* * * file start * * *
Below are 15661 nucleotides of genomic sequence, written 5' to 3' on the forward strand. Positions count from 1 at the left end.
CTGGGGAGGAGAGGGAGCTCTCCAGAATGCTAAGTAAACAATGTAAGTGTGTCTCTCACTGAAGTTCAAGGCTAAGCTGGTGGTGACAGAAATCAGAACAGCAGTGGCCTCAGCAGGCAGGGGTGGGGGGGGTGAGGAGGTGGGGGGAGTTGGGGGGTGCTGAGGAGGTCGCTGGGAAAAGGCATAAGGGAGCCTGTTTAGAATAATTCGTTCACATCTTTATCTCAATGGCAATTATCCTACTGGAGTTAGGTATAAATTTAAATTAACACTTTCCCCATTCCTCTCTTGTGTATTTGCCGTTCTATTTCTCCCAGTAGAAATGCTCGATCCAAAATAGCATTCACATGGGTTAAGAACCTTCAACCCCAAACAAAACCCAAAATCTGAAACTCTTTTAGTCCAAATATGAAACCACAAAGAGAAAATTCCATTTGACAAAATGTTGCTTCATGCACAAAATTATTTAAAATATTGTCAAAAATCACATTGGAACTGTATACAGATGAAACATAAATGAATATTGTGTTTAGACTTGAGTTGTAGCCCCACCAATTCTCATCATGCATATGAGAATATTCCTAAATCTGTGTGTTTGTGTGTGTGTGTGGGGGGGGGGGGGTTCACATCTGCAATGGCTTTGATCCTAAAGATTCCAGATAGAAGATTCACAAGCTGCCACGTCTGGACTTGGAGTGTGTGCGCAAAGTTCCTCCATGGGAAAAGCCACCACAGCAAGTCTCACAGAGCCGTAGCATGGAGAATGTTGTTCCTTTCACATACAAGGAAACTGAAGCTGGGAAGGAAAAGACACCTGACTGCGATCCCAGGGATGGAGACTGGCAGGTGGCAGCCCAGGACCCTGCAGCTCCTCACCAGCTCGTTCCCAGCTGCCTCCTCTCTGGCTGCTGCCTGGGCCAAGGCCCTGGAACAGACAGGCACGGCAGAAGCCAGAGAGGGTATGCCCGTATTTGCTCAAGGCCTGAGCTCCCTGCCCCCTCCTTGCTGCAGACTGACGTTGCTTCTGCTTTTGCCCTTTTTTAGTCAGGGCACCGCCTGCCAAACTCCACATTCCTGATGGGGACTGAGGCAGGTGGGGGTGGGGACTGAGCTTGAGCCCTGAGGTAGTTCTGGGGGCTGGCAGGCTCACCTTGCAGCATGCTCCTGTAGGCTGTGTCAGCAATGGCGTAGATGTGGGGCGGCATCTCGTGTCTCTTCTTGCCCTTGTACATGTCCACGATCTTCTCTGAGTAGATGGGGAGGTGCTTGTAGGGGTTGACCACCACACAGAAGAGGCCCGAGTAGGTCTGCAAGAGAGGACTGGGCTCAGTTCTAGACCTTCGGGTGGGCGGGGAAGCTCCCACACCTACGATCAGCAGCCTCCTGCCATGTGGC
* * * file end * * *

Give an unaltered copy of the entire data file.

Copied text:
Below are 15661 nucleotides of genomic sequence, written 5' to 3' on the forward strand. Positions count from 1 at the left end.
CTGGGGAGGAGAGGGAGCTCTCCAGAATGCTAAGTAAACAATGTAAGTGTGTCTCTCACTGAAGTTCAAGGCTAAGCTGGTGGTGACAGAAATCAGAACAGCAGTGGCCTCAGCAGGCAGGGGTGGGGGGGGTGAGGAGGTGGGGGGAGTTGGGGGGTGCTGAGGAGGTCGCTGGGAAAAGGCATAAGGGAGCCTGTTTAGAATAATTCGTTCACATCTTTATCTCAATGGCAATTATCCTACTGGAGTTAGGTATAAATTTAAATTAACACTTTCCCCATTCCTCTCTTGTGTATTTGCCGTTCTATTTCTCCCAGTAGAAATGCTCGATCCAAAATAGCATTCACATGGGTTAAGAACCTTCAACCCCAAACAAAACCCAAAATCTGAAACTCTTTTAGTCCAAATATGAAACCACAAAGAGAAAATTCCATTTGACAAAATGTTGCTTCATGCACAAAATTATTTAAAATATTGTCAAAAATCACATTGGAACTGTATACAGATGAAACATAAATGAATATTGTGTTTAGACTTGAGTTGTAGCCCCACCAATTCTCATCATGCATATGAGAATATTCCTAAATCTGTGTGTTTGTGTGTGTGTGTGGGGGGGGGGGGGTTCACATCTGCAATGGCTTTGATCCTAAAGATTCCAGATAGAAGATTCACAAGCTGCCACGTCTGGACTTGGAGTGTGTGCGCAAAGTTCCTCCATGGGAAAAGCCACCACAGCAAGTCTCACAGAGCCGTAGCATGGAGAATGTTGTTCCTTTCACATACAAGGAAACTGAAGCTGGGAAGGAAAAGACACCTGACTGCGATCCCAGGGATGGAGACTGGCAGGTGGCAGCCCAGGACCCTGCAGCTCCTCACCAGCTCGTTCCCAGCTGCCTCCTCTCTGGCTGCTGCCTGGGCCAAGGCCCTGGAACAGACAGGCACGGCAGAAGCCAGAGAGGGTATGCCCGTATTTGCTCAAGGCCTGAGCTCCCTGCCCCCTCCTTGCTGCAGACTGACGTTGCTTCTGCTTTTGCCCTTTTTTAGTCAGGGCACCGCCTGCCAAACTCCACATTCCTGATGGGGACTGAGGCAGGTGGGGGTGGGGACTGAGCTTGAGCCCTGAGGTAGTTCTGGGGGCTGGCAGGCTCACCTTGCAGCATGCTCCTGTAGGCTGTGTCAGCAATGGCGTAGATGTGGGGCGGCATCTCGTGTCTCTTCTTGCCCTTGTACATGTCCACGATCTTCTCTGAGTAGATGGGGAGGTGCTTGTAGGGGTTGACCACCACACAGAAGAGGCCCGAGTAGGTCTGCAAGAGAGGACTGGGCTCAGTTCTAGACCTTCGGGTGGGCGGGGAAGCTCCCACACCTACGATCAGCAGCCTCCTGCCATGTGGC